The Compassionate Care Act, which would legalize medical marijuana in SC, albeit with one of the most restrictive marijuana laws in the country, is waiting for a vote in both the SC House (H.3361) and the SC Senate (S.150).
Will it pass?
Don’t hold your breath – versions of bills that would legalize marijuana for medical or recreational purposes have been pending in SC’s legislature for many years. This year could be different, though, as more than half of the county has now legalized the plant.
What would the Compassionate Care Act legalize if passed into law? And what are the criminal penalties under the proposed law?
What Would the Compassionate Care Act Allow?
First, understand that the Compassionate Care Act does not legalize marijuana. Not even for medical purposes. How much marijuana would the Compassionate Care Act allow patients to possess? None…
Persons with a “debilitating medical condition” would be permitted to use tinctures, oils, or edibles, but the proposed law does not permit anyone to possess or smoke actual, real marijuana.
Who is Allowed to Have Marijuana?
Medical cannabis (not in smokable form) could be prescribed to individuals by a qualified physician if they are “diagnosed with a debilitating medical condition and… the potential benefits of using medical cannabis products outweigh any risks.”
What is a debilitating medical condition? It could mean:
- Multiple sclerosis,
- A neurological disease like epilepsy,
- PTSD (but the patient must prove that they have experienced one or more traumatic events),
- Crohn’s disease,
- Sickle cell anemia,
- Ulcerative colitis,
- Cachexia or wasting syndrome,
- Severe or persistent nausea,
- Chronic medical conditions with severe and persistent muscle spasms,
- Chronic or debilitating diseases for which an opioid would otherwise be prescribed for severe pain,
- Terminal illness with a life expectancy of one year or less, or
- Other serious medical conditions as added by the Medical Cannabis Board.
If you qualify, how much marijuana would you be allowed to possess?
Again, no marijuana. This law would not legalize medical cannabis, only cannabis products that contain THC.
An allowable amount of “medical cannabis” would include, for a fourteen-day period:
- Cannabis products for topical administration like lotions, creams, or ointments that contain no more than 4000 mg of delta-9 tetrahydrocannabinol,
- Cannabis products for “oral administration” like oils, tinctures, capsules, or edibles that contain no more than 1600 mg of delta-9 tetrahydrocannabinol,
- Cannabis oils for vaping that contain no more than 8200 mg of delta-9 tetrahydrocannabinol, or
- An equivalent amount for other modes of delivery as determined by the department.
“An equivalent amount for other modes of delivery” does not mean they are leaving the door open for patients to smoke their medicine because there is a specific clause defining penalties for cardholders who possess actual marijuana…
Criminal Penalties Under the Compassionate Care Act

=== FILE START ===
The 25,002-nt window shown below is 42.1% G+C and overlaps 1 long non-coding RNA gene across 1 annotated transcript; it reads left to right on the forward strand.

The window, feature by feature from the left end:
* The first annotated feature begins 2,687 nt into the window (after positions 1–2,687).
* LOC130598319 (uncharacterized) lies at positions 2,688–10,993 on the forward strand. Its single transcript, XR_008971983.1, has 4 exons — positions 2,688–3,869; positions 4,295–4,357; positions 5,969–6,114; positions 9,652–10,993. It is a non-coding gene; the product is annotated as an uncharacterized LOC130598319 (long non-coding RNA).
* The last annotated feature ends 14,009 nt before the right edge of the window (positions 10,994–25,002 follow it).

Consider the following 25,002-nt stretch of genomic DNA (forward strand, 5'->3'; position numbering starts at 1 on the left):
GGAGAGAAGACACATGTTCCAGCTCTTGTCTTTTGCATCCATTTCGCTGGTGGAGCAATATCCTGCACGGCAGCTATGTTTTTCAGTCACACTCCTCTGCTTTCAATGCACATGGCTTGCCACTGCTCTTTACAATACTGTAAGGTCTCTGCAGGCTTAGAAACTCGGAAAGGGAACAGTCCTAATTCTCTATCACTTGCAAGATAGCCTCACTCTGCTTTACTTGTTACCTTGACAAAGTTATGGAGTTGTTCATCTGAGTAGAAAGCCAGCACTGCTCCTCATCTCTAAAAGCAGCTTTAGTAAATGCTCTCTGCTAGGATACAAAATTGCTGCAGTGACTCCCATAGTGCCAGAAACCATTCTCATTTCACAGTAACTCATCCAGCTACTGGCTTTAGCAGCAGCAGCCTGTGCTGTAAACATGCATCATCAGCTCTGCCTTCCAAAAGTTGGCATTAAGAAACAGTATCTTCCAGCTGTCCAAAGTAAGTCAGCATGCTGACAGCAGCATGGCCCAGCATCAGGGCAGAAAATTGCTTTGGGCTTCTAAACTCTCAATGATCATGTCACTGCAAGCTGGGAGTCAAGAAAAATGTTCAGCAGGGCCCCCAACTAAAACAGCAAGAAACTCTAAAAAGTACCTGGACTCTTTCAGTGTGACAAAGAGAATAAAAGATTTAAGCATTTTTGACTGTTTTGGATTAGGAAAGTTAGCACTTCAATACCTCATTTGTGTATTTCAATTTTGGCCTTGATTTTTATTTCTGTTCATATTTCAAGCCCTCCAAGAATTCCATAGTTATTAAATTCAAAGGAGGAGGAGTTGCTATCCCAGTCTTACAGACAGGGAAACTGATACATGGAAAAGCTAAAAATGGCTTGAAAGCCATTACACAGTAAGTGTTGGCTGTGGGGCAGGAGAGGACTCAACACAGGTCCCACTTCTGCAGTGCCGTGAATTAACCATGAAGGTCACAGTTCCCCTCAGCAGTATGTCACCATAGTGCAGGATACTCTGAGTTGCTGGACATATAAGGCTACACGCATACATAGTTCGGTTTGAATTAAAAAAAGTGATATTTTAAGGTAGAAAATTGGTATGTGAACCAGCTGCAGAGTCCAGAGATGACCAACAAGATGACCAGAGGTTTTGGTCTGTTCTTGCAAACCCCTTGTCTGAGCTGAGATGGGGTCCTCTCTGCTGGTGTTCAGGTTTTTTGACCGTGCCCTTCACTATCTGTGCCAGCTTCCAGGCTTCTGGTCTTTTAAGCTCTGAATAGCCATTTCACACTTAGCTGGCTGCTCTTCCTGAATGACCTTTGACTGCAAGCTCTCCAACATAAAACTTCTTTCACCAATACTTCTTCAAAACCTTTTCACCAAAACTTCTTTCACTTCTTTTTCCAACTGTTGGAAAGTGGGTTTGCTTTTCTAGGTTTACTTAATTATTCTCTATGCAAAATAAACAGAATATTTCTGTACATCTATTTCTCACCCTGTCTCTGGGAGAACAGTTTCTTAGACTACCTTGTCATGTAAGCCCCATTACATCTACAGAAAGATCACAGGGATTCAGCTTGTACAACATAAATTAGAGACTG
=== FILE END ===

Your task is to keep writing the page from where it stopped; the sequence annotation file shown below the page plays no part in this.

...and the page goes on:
The Compassionate Care Act creates several new crimes for possession of, prescription of, distribution of, or unlawful obtaining of marijuana or cannabis products.
For example, it would be unlawful for a physician to “certify cannabis products for the purpose of smoking or burning,” and it would be a crime for a cardholder to possess marijuana in plant form or to possess a pipe or other paraphernalia for smoking.
The crimes and infractions that would be created under the Compassionate Care Act include:
- A physician who certifies cannabis products for the purpose of smoking (no penalty specified),
- A patient who possesses an ounce or less of marijuana would be punishable by a civil fine of up to $500 for a first offense (a lesser penalty than a person who is not a cardholder) and up to 30 days and revocation of the person’s marijuana card for a second offense,
- Lying to a law enforcement officer about anything “relating to the medical use of cannabis products to avoid arrest or prosecution” would be a misdemeanor punishable by up to $1000 per offense in addition to any other penalties for making a false statement to law enforcement or for possession of marijuana,
- Knowingly making a false statement about a medical condition to a physician to get a card would be a misdemeanor punishable by up to $1000 per offense,
- “Diverting” or selling cannabis products to a non-cardholder would be a felony punishable by up to five years in prison, and
- A cardholder who fails to notify the Department within 30 days of a change in name, address, email, or telephone number or that they no longer have a debilitating medical condition would be punished by a fine of up to $500 per occurrence.
Offenses that could get your card revoked include:
- Selling cannabis products or a conviction for any criminal offense under the Compassionate Care Act,
- Driving while under the influence of marijuana or refusing “a properly requested test” related to driving – we can only assume this is a reference to the implied consent laws, although it is not specific, and
- Violating any provisions of the Compassionate Care Act or Department regulations related to the Compassionate Care Act.
In sum, the Compassionate Care Act would not legalize marijuana in SC, but it would allow physicians to prescribe cannabis products that contain THC when the patient has a qualifying debilitating medical condition.
Questions About Marijuana Laws in SC?
If you have been charged with a drug crime or believe you are under investigation in SC, get a local criminal defense attorney with over twenty years of trial experience on your side as soon as possible.
Contact criminal defense Lawyer Johnny Gardner today for a free consultation to find out how we can help.